What does success look like?


Maintaining exceptional quality in the face of rapid growth is a common challenge faced by many organizations that find early success. Professional development is often seen as an answer to standardization and quality assurance issues among geographically disparate or rapidly growing teams. It's a great solution, but it always gives rise to another issue:

How are we supposed to know when the project is successful? Though it is usually an afterthought, program evaluation is an integral component of every project. As simple as it can be, it is also easy to deprioritize. Luckily, assessment of learning outcomes is one of my favorite instructional design activities. 

Begin with the end in mind

Contrary to popular belief, my work actually starts at the beginning by ensuring a solid foundation for a comprehensive evaluation. Well designed goals and objectives are the cornerstone of an effective evaluation, which is why I harp so much on goals and objectives provide technical assistance in goal analysis and performance objective design. From there I can develop evaluation instruments tailored to the objectives and aesthetics of the course.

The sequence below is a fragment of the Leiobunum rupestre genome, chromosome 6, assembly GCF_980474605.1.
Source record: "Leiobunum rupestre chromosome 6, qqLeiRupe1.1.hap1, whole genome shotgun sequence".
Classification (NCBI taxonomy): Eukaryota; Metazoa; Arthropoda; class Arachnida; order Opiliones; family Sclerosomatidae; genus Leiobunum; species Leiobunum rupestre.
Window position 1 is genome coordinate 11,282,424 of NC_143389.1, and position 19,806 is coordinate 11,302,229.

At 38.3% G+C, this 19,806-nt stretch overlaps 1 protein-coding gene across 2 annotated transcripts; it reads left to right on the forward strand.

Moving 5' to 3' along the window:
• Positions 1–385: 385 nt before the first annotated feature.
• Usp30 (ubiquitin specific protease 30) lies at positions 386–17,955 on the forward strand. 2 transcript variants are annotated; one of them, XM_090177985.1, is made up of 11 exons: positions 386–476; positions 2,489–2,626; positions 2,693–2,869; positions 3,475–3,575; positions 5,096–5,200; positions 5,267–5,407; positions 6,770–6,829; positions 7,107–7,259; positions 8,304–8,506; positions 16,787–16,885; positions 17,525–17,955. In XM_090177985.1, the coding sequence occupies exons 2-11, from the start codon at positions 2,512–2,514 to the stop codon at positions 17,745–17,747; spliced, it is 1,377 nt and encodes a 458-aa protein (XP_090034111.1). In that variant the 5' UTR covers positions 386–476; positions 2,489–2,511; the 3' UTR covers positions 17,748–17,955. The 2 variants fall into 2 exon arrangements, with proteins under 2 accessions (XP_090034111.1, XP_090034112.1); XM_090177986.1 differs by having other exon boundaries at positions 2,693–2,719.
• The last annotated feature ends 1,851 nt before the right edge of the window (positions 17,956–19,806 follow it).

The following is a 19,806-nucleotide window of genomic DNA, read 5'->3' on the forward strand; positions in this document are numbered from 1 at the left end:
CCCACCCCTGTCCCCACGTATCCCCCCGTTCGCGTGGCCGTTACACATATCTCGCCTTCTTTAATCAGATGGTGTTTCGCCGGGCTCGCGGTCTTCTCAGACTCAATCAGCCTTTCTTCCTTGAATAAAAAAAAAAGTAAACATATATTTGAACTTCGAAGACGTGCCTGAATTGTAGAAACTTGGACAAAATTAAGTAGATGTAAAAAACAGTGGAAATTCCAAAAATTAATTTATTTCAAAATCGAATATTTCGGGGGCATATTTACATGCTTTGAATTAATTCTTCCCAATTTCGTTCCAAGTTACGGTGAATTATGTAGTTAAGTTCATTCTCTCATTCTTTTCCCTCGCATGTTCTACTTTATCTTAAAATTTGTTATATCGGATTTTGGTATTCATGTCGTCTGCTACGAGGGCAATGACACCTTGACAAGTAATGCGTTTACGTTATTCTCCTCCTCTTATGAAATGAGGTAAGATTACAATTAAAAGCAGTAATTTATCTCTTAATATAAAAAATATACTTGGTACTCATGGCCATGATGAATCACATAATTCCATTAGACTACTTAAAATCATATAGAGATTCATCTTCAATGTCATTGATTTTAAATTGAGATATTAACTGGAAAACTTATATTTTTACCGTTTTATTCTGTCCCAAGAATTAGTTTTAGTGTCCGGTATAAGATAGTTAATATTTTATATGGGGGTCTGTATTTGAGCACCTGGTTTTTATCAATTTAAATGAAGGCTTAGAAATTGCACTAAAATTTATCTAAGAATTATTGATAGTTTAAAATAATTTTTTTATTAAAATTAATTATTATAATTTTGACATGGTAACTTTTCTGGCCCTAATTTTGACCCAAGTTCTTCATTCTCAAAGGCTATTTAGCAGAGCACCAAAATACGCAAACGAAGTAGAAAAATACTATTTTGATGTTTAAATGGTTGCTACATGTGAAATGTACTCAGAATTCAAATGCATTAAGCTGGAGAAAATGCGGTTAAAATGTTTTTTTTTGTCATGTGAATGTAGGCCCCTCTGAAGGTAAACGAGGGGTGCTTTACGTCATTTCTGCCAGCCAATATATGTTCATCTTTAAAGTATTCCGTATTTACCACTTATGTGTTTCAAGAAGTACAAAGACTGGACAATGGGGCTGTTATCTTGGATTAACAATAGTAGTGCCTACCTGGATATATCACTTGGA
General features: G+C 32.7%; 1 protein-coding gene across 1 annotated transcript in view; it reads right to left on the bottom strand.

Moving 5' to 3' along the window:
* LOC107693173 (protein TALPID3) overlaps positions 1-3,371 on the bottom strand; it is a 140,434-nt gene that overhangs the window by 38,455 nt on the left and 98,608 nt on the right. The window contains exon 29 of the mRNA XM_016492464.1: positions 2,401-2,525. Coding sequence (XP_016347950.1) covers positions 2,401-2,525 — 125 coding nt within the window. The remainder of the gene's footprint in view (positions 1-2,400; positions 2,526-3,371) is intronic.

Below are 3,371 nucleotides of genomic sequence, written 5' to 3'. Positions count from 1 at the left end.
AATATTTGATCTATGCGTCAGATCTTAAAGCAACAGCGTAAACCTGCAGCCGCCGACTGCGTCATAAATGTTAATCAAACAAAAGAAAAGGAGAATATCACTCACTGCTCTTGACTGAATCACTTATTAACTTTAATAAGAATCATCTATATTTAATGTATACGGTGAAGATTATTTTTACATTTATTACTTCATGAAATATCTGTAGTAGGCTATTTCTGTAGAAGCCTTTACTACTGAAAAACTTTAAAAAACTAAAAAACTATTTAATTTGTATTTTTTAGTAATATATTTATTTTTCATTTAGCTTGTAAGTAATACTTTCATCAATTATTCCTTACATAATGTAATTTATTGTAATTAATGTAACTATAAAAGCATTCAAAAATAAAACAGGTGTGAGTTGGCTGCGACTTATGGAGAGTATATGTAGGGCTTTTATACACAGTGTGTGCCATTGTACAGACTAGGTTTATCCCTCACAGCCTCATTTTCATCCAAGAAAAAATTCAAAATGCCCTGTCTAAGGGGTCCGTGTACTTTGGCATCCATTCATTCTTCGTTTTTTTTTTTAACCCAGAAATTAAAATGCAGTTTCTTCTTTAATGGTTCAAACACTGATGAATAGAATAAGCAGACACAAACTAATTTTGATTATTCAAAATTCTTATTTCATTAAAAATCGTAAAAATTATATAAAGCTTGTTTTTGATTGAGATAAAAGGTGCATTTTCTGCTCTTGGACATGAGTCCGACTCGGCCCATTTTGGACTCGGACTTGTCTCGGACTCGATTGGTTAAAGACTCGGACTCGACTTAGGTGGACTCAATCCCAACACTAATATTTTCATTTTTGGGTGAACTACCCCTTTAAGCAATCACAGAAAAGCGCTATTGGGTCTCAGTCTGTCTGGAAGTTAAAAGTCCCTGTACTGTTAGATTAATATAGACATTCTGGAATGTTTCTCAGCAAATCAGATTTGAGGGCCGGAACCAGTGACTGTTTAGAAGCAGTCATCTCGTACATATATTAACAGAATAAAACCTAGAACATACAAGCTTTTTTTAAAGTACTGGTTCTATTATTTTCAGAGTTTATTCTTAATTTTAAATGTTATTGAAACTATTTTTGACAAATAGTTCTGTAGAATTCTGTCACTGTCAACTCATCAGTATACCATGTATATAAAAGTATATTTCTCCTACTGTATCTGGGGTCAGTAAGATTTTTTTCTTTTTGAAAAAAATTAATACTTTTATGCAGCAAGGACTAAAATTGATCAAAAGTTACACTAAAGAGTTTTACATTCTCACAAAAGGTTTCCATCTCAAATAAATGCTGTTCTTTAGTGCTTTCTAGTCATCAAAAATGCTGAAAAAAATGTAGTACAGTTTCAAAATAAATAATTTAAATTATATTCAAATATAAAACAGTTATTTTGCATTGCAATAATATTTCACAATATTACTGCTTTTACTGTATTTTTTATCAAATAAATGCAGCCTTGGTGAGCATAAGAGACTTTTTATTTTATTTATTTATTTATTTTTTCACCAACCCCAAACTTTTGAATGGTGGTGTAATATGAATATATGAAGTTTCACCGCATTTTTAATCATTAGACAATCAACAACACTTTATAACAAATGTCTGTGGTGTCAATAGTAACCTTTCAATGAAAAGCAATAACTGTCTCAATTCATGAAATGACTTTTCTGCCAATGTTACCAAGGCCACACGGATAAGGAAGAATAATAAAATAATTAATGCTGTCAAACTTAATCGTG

Improvement Planning

Systematic data collection and analysis is a must to ensure the integrity of your findings. Methodologies corresponding to each level of evaluation are listed in the table below in conjunction with measurable indicators of success.

The final stage of evaluation is critical, and yet most often forgotten. The primary purpose of evaluation is program improvement; I assist in identifying and addressing target improvement areas to ensure continued success. 

If you don't have K&K's book.  Buy it.  Trust me.

If you don't have K&K's book. Buy it. Trust me.

Easy as 1, 2, 3...4

I'm referring to Kirkpatrick and Kirkpatrick's (2006) model, of course. Those guys really make it easy. Using their incredibly practical methodology I outline evaluation tools that gauge the course's success on four levels:

  1. Reaction
  2. Learning 
  3. Behavior 
  4. Results 

The levels work like gears, each one essential to the functioning of the other and each one contributing to the overall operation of the course. 

Here's a sample four-level intervention strategy

Here's a sample four-level intervention strategy

The information gleaned from a well-designed evaluation can promote credibility and validation of the training materials and methods employed.  And the benefits of evaluation do not end there. Evaluations provide

  • Quantifiable feedback that highlights improvable areas in your program. You’ll have clear targets for refining instruction the next time around. 
  • A robust understanding of your program. Familiarity with every nook and cranny means no surprises down the road! 
  • The opportunity to show the effects of monetary and human capital investments on your organization's bottom line illustrated through cost/benefit analytics and ROI calculation.



Kirkpatrick, D. L., & Kirkpatrick, J. D. (2006).  Evaluating Training Programs.  Berrett-Koehler Publishers, Inc.:  San Francisco.

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